Sermon: Pick Your Parade

“Pick Your Parade”

(March 28, 2010 – Palm Sunday) Understanding what Jesus did on Palm Sunday is in many ways the key to understanding Holy Week, Good Friday, Easter Sunday, and most of the rest of what Jesus was about. No coincidental peasant outpouring of love and affection, Jesus’ entry into Jerusalem was a powerful and premeditated counter-protest to the show of Roman strength in the city. In presenting himself as an alternative, Jesus offers the citizens of Jerusalem a choice between the worldview he espouses and that of the Roman Empire. Jesus is not interested in changing up the people at the top of a corrupt system, but shaking and changing the framing story entirely, something much more sweeping and threatening, something, ultimately, people will kill to avoid. We have the same choice before us today; will we continue to buy into the Imperial story that the ones with the most money and weapons and people are in charge (and just change their faces from time to time), or will we seek a new vision, God’s framing story, that peace is never achieved through force or violence and justice is not the king’s to doll out but the common well-being of the people? Will we pick up our spears and shields to join in the Roman procession, or will we lift our palms and march in the Jesus parade? (Luke 19:28-40)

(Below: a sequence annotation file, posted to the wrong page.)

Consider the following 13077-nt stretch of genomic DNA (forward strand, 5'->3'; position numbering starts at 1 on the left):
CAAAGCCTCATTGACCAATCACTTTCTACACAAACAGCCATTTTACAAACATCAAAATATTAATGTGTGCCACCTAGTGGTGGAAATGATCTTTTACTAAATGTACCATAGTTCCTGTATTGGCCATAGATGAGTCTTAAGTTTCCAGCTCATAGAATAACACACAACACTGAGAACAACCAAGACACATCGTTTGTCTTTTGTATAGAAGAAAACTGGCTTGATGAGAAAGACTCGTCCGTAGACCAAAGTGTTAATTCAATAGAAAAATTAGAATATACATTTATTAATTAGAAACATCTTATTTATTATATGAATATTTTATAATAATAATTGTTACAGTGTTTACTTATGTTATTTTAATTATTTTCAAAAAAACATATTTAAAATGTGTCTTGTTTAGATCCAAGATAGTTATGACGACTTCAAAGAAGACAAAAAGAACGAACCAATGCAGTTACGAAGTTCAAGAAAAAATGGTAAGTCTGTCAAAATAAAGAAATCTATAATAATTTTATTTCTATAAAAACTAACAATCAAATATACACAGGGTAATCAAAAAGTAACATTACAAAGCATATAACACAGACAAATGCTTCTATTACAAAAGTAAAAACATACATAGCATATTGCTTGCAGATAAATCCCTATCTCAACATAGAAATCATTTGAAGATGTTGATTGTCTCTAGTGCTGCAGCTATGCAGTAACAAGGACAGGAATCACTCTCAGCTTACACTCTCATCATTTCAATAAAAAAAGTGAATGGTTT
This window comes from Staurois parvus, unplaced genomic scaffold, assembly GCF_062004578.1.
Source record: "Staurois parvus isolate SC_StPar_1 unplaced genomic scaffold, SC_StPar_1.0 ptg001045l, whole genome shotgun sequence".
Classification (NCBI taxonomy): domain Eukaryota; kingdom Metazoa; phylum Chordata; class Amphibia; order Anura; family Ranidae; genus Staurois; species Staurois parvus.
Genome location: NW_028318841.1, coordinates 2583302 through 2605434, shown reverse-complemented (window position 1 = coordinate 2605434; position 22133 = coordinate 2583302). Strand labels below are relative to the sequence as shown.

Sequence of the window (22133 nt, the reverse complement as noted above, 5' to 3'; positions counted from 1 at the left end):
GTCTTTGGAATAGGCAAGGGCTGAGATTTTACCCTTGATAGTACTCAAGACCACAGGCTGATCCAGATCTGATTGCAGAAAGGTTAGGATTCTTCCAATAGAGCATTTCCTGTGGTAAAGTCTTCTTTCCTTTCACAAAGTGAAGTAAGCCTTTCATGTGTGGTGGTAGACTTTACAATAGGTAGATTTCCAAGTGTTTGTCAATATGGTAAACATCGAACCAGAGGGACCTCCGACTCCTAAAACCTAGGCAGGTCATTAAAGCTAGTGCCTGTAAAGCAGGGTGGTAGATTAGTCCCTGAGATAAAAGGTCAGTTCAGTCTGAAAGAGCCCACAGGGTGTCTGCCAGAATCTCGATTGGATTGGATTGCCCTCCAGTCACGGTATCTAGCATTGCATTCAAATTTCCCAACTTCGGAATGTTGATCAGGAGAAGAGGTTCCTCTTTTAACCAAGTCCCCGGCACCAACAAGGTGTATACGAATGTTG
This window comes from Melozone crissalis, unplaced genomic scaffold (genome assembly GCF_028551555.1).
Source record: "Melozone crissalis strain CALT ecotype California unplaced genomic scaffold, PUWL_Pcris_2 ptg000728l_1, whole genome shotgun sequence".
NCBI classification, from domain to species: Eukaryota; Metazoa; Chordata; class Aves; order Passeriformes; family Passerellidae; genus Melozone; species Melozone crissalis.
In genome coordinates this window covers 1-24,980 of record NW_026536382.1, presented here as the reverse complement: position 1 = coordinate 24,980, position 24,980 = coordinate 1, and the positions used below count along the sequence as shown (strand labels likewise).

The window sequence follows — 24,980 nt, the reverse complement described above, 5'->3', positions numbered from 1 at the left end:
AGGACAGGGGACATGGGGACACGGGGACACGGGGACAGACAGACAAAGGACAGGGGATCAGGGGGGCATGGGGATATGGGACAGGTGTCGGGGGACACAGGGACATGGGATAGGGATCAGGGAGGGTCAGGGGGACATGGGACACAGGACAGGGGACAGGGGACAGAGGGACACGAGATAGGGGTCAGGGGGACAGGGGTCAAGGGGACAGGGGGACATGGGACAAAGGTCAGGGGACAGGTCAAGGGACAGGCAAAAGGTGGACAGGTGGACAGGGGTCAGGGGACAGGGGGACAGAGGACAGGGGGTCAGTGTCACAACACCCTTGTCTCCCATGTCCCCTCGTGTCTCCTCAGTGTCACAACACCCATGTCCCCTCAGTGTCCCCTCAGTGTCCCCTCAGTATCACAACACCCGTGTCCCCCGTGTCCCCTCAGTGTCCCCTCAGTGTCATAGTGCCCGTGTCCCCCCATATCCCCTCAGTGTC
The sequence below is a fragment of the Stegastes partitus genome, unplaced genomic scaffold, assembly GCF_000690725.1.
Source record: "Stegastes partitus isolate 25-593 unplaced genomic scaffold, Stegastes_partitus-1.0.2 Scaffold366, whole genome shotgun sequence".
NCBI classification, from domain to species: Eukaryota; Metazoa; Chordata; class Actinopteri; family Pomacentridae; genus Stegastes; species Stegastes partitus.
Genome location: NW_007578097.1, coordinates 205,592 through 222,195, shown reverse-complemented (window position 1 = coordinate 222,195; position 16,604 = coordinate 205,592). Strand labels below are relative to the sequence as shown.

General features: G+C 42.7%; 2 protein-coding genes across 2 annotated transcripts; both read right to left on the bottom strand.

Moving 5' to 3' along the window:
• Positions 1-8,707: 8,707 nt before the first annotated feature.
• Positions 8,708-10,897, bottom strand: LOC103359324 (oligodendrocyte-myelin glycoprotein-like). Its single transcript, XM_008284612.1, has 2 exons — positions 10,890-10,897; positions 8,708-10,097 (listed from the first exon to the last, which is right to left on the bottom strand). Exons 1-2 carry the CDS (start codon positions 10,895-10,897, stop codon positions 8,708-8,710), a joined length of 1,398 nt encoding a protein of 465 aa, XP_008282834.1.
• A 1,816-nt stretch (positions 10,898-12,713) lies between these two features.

This is a topic with which I have undergone a tremendous amount of reading, prayer, study, and reflection. For that reason, it is often hard to tease out which thoughts are my own and which are the result of important books and essays I have read. I know I have definitely been influenced by Daniel Quinn’s Ishmael (for discussion of the importance of story and the ways in which they become ingrained in us), by Brian McLaren’s Everything Must Change (where he says what I was trying to say, but more clearly and succinctly, about Jesus’ opposing framing story), and by Marcus Borg and John Dominic Crossan’s The Last Week (for just about everything I’ve learned and internalized and made my own about the meaning and context of Jesus’ final week in Jerusalem).

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